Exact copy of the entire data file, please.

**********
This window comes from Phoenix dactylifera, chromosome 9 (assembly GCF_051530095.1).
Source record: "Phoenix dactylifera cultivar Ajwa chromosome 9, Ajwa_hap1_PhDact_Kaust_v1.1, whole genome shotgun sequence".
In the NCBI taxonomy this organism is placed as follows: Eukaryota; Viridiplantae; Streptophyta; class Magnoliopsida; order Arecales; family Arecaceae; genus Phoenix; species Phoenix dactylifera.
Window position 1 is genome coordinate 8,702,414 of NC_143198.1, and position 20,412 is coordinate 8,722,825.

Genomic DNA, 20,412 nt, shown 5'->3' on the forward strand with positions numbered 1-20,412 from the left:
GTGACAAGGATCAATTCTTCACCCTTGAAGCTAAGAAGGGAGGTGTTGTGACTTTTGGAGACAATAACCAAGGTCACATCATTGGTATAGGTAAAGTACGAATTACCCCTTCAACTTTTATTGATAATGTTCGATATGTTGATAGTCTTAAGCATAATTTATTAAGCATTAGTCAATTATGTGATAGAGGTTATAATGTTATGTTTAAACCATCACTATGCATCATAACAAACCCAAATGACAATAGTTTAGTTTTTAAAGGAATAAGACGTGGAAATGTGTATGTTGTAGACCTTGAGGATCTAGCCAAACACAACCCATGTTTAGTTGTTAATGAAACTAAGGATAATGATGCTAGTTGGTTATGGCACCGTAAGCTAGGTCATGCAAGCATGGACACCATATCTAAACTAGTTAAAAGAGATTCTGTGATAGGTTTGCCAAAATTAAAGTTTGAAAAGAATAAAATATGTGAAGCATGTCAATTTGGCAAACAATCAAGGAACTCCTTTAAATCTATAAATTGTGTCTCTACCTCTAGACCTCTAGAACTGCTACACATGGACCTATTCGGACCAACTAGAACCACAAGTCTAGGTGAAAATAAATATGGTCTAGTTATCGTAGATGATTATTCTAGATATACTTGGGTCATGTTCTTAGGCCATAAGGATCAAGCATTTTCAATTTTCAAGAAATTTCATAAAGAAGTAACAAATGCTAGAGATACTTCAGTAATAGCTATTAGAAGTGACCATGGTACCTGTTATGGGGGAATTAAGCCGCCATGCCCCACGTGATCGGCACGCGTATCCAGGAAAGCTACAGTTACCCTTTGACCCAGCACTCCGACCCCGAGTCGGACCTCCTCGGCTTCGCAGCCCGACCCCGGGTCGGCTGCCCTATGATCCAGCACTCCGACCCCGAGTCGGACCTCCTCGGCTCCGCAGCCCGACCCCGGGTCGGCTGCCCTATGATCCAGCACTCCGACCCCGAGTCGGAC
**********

This window comes from Phoenix dactylifera, chromosome 9 (assembly GCF_051530095.1).
Source record: "Phoenix dactylifera cultivar Ajwa chromosome 9, Ajwa_hap1_PhDact_Kaust_v1.1, whole genome shotgun sequence".
In the NCBI taxonomy this organism is placed as follows: Eukaryota; Viridiplantae; Streptophyta; class Magnoliopsida; order Arecales; family Arecaceae; genus Phoenix; species Phoenix dactylifera.
Window position 1 is genome coordinate 8,702,414 of NC_143198.1, and position 20,412 is coordinate 8,722,825.

Genomic DNA, 20,412 nt, shown 5'->3' on the forward strand with positions numbered 1-20,412 from the left:
GTGACAAGGATCAATTCTTCACCCTTGAAGCTAAGAAGGGAGGTGTTGTGACTTTTGGAGACAATAACCAAGGTCACATCATTGGTATAGGTAAAGTACGAATTACCCCTTCAACTTTTATTGATAATGTTCGATATGTTGATAGTCTTAAGCATAATTTATTAAGCATTAGTCAATTATGTGATAGAGGTTATAATGTTATGTTTAAACCATCACTATGCATCATAACAAACCCAAATGACAATAGTTTAGTTTTTAAAGGAATAAGACGTGGAAATGTGTATGTTGTAGACCTTGAGGATCTAGCCAAACACAACCCATGTTTAGTTGTTAATGAAACTAAGGATAATGATGCTAGTTGGTTATGGCACCGTAAGCTAGGTCATGCAAGCATGGACACCATATCTAAACTAGTTAAAAGAGATTCTGTGATAGGTTTGCCAAAATTAAAGTTTGAAAAGAATAAAATATGTGAAGCATGTCAATTTGGCAAACAATCAAGGAACTCCTTTAAATCTATAAATTGTGTCTCTACCTCTAGACCTCTAGAACTGCTACACATGGACCTATTCGGACCAACTAGAACCACAAGTCTAGGTGAAAATAAATATGGTCTAGTTATCGTAGATGATTATTCTAGATATACTTGGGTCATGTTCTTAGGCCATAAGGATCAAGCATTTTCAATTTTCAAGAAATTTCATAAAGAAGTAACAAATGCTAGAGATACTTCAGTAATAGCTATTAGAAGTGACCATGGTACCTGTTATGGGGGAATTAAGCCGCCATGCCCCACGTGATCGGCACGCGTATCCAGGAAAGCTACAGTTACCCTTTGACCCAGCACTCCGACCCCGAGTCGGACCTCCTCGGCTTCGCAGCCCGACCCCGGGTCGGCTGCCCTATGATCCAGCACTCCGACCCCGAGTCGGACCTCCTCGGCTCCGCAGCCCGACCCCGGGTCGGCTGCCCTATGATCCAGCACTCCGACCCCGAGTCGGAC